Nonprofit Leader (NL): We need to be on Social Media. Which ones should we be on?
Me: Okay, what is your organizational goal Social Media will support?
NL: I don’t understand.
Me: Everything you do should be supporting an organizational goal- programs, financial, strategic plan- otherwise it’s just busy work and I haven’t seen a nonprofit that has time for busywork! So, why do you want to be on social media?
NL: We need to do those online fundraisers. I see birthday fundraisers on Facebook that do so well.
Me: Okay, so, your social media will be an element of your fundraising plan which supports the organization’s financial goals. That’s good. You’ll need a donor funnel to move people from liking your page to becoming a donor and getting on your donor list. Who is your ideal donor?
NL: Well, I don’t really know.
Me: Okay, that is something that is really important to figure out, While you do that let’s get started on Facebook. Generally, people who give are women, age 50+. Facebook has the most of that demographic using the platform compared to any other. Once you know your ideal donor, you can add other platforms that your ideal donor hangs out on. This will also keep it manageable and in six months, you can expand to another platform if you have the bandwidth.
I have this conversation often. A new or small nonprofit wants to be on social media, drowning in social media to-dos, or they have given up and quit posting. Why?
They haven’t connected their organizational goals to their activities. When nonprofits understand social media is a tool to help them accomplish goals, they can use my formula- consistency + intentionality + focus to achieve those goals.
Today, I’m going to share the first part of the donor funnel for social media to get people from liking the page to becoming a donor. Since I recommend Facebook to be your initial social media platform, I’m going to talk in terms of Facebook.
AIDA- Attention, Interest, Desire, Action
AIDA is short for Attention, Interest, Desire, Action and is an advertising structure in business to gain sales. I’ve modified the formula to apply to nonprofits and fundraising. When we combine the modification with social media, you get a very effective social media donor funnel.
On Facebook, reach measures the number of people who have viewed your post. It is the measure we use to evaluate attention. When we have reached a person, we have gotten their attention. We can still use the 4-1-1- content strategy we are just taking our posts one step farther and making them work for our goals.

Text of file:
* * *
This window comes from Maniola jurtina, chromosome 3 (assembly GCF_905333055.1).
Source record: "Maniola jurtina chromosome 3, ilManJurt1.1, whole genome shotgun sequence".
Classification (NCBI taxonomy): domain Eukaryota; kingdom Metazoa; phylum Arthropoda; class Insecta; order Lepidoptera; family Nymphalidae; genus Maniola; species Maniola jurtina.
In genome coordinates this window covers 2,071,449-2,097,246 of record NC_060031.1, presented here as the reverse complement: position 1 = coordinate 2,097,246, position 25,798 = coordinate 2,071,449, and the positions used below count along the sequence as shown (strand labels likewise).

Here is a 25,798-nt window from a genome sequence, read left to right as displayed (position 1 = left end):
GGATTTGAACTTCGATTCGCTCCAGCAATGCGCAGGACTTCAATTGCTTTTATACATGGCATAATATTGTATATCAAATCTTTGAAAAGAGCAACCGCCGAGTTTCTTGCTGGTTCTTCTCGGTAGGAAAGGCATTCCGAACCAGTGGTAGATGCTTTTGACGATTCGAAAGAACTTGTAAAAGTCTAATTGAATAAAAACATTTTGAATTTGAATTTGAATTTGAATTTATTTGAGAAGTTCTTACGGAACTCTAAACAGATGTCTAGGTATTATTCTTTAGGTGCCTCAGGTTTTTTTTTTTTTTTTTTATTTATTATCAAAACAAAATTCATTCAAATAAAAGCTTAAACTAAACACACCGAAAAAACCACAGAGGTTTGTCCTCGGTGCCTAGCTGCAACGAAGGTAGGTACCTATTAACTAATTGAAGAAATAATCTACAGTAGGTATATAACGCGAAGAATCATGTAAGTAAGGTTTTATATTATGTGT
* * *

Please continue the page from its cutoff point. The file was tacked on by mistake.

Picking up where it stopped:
How Do We Get People’s Attention?
There are two ways we get people’s attention on social media- content and scheduling.
Your content should be created with your ideal donor in mind. Use your impacts, thank you to your donors, appreciation of volunteers and staff, and client stories to get people’s attention to your cause. Once you know what content you want, it’s time to create a content calendar. This can be a Google calendar with your intended posts on it.
Scheduling is another important element to get people’s attention. Social media experts know consistency is key to reach. Posting on a regular schedule no matter if it is once a day or many times a day, gets your posts in front of people. You can also use your page insights to determine when your posts will be seen by most people. To do this, go to your page insights and click posts. This will tell you how many people look at your posts on any given day. When you click on the day, the graph will break down the number of people by time. Look at the peaks on the graph and write down those times. Usually, there are two peaks- one in the morning and one in the afternoon or evening. Do this for every day. You are now able to schedule your most important content on the highest volume days and at times that more people will be looking at your content.
Once we have a consistent reach that is about 10 percent of your followers, you are ready to move them to the next level in your funnel. Let’s take a look at the next level.
Interest refers to having people engage with your nonprofit in some way. It should be no surprise that we measure interest through the Facebook metric engagement. For Facebook, engagement is the number of people who like, comment, or share your posts.
How Do We Get People’s Interest?
Your posts have to be crafted in such a way that people want to like, comment, or share. This means you have to know your ideal donor and talk to them. Tagging relevant people in your posts will also help with reach and engagement. When you tag someone, the person you tag gets notified and it shows up in their friends’ news feed. When the people seeing the post see their friend, they are more likely to like or comment.
Next week, we’ll finish up the funnel with desire and action. This week, focus on the first two levels of the funnel.